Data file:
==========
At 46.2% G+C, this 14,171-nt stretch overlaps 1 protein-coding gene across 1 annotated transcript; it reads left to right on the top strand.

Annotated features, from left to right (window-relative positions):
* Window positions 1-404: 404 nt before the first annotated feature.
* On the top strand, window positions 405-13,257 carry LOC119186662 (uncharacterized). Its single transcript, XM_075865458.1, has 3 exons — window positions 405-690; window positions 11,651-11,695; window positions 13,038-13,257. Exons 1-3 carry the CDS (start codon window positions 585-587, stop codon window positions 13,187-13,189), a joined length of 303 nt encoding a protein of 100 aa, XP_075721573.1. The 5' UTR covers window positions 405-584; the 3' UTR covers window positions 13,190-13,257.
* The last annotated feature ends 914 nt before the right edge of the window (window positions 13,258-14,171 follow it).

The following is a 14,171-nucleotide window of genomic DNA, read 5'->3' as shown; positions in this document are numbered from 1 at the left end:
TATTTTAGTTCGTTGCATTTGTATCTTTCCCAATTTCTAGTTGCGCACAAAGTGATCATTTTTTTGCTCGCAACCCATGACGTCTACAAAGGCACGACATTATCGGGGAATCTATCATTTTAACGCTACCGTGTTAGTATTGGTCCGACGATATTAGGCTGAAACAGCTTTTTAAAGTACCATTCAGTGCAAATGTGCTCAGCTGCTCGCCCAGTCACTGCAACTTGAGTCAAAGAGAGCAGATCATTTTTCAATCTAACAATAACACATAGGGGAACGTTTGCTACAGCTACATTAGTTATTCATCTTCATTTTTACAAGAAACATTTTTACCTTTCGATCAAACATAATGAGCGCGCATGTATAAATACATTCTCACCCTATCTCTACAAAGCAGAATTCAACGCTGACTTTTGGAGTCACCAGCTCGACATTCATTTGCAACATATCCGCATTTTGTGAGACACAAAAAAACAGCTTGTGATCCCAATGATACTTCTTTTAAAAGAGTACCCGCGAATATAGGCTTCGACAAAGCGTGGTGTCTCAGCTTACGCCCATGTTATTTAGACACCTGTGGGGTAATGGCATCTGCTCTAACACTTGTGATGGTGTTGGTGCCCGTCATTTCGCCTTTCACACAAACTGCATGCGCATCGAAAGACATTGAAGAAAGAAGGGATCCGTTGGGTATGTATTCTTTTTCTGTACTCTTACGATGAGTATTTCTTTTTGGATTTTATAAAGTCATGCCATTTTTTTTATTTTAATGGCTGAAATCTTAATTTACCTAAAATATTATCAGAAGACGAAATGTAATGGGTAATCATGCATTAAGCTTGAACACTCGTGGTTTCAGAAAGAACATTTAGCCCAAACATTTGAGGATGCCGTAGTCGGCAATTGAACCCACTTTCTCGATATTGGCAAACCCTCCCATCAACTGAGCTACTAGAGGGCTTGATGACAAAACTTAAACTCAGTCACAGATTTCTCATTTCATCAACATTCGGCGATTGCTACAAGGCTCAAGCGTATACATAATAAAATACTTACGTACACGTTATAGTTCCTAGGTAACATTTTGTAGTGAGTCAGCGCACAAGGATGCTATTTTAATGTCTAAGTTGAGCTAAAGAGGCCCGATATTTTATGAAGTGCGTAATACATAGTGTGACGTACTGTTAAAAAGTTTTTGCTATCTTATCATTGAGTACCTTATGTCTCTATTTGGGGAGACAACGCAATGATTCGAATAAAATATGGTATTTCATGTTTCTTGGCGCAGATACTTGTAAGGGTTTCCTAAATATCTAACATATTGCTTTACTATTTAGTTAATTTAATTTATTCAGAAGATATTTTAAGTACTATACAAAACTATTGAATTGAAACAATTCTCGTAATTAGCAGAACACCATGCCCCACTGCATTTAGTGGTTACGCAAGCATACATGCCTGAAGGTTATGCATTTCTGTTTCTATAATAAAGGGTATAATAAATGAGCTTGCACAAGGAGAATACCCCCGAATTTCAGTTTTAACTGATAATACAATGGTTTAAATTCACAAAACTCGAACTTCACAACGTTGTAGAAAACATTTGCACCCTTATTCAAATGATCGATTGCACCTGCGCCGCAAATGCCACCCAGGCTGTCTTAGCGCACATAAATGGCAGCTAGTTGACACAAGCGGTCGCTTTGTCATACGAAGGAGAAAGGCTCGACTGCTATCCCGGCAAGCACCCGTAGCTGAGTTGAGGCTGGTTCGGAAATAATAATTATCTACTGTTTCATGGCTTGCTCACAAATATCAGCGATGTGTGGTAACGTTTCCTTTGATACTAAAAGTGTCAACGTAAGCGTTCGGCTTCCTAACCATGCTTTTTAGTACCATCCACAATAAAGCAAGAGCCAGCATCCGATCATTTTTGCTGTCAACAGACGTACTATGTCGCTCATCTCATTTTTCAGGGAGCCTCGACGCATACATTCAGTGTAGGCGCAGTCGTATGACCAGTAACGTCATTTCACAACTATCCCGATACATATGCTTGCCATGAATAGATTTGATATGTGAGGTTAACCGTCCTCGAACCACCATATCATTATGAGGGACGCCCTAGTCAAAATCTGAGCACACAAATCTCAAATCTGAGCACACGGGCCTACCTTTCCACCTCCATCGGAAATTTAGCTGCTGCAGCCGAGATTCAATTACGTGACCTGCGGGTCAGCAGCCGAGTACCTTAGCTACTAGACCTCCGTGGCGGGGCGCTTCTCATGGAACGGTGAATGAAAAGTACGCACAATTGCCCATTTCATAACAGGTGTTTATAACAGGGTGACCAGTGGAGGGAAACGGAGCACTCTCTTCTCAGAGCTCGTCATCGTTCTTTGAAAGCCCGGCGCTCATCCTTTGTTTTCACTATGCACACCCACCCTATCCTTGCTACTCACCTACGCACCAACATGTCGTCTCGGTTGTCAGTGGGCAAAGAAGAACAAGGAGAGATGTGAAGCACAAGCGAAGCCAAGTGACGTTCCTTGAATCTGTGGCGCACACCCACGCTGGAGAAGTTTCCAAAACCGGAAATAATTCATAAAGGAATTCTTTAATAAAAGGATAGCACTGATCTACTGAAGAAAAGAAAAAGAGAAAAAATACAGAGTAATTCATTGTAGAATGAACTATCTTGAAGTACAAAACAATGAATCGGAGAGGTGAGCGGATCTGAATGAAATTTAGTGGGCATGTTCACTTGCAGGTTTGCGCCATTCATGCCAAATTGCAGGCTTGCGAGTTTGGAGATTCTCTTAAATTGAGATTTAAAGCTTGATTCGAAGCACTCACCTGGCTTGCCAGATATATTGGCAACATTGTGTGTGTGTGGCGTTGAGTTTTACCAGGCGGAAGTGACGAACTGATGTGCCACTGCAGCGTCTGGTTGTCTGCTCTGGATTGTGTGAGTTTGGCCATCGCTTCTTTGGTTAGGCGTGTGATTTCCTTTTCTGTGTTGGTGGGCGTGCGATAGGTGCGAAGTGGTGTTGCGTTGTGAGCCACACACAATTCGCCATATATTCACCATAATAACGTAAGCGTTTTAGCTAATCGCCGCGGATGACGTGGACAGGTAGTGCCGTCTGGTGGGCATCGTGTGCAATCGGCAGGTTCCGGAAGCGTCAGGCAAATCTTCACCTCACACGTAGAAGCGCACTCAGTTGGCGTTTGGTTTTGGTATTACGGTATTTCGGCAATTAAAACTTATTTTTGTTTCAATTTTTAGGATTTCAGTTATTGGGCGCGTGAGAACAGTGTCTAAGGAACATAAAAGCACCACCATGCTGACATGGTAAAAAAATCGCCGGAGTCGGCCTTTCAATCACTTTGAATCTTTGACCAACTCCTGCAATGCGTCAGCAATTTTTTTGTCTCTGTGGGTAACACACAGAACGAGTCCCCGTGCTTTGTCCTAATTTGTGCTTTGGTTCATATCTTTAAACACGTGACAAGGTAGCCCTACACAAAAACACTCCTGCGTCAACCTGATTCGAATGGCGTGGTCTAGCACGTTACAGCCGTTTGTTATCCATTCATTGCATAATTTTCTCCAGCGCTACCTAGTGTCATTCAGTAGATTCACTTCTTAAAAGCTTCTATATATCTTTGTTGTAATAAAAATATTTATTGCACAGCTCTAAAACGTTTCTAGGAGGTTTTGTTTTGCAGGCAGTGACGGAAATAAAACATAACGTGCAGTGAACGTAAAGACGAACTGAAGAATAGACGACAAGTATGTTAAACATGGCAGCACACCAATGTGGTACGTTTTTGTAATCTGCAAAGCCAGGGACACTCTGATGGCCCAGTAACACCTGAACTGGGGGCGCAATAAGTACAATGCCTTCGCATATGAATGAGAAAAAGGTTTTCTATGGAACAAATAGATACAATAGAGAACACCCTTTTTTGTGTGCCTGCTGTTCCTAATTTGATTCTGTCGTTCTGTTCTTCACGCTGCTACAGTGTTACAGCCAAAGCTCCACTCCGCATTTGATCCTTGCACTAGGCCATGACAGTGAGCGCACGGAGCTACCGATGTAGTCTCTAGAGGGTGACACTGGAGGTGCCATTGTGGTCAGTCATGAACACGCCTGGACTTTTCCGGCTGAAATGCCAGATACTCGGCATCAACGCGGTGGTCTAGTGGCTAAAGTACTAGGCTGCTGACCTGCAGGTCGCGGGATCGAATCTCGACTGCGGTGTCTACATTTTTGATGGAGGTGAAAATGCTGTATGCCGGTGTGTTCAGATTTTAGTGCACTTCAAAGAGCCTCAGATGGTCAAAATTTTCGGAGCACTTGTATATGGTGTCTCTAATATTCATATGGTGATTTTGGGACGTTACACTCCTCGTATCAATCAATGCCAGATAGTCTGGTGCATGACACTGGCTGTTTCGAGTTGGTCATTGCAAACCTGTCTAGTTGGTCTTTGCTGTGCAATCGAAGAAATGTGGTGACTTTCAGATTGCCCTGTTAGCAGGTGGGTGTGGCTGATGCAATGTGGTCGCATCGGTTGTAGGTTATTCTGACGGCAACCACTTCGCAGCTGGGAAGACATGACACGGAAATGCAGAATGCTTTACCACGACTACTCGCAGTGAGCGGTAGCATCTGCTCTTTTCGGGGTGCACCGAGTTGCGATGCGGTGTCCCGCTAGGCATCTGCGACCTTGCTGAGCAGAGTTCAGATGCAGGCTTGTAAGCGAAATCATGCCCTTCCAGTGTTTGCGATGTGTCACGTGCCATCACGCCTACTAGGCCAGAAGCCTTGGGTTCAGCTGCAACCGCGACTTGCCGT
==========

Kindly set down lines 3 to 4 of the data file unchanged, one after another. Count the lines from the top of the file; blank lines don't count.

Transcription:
* Window positions 1-404: 404 nt before the first annotated feature.
* On the top strand, window positions 405-13,257 carry LOC119186662 (uncharacterized). Its single transcript, XM_075865458.1, has 3 exons — window positions 405-690; window positions 11,651-11,695; window positions 13,038-13,257. Exons 1-3 carry the CDS (start codon window positions 585-587, stop codon window positions 13,187-13,189), a joined length of 303 nt encoding a protein of 100 aa, XP_075721573.1. The 5' UTR covers window positions 405-584; the 3' UTR covers window positions 13,190-13,257.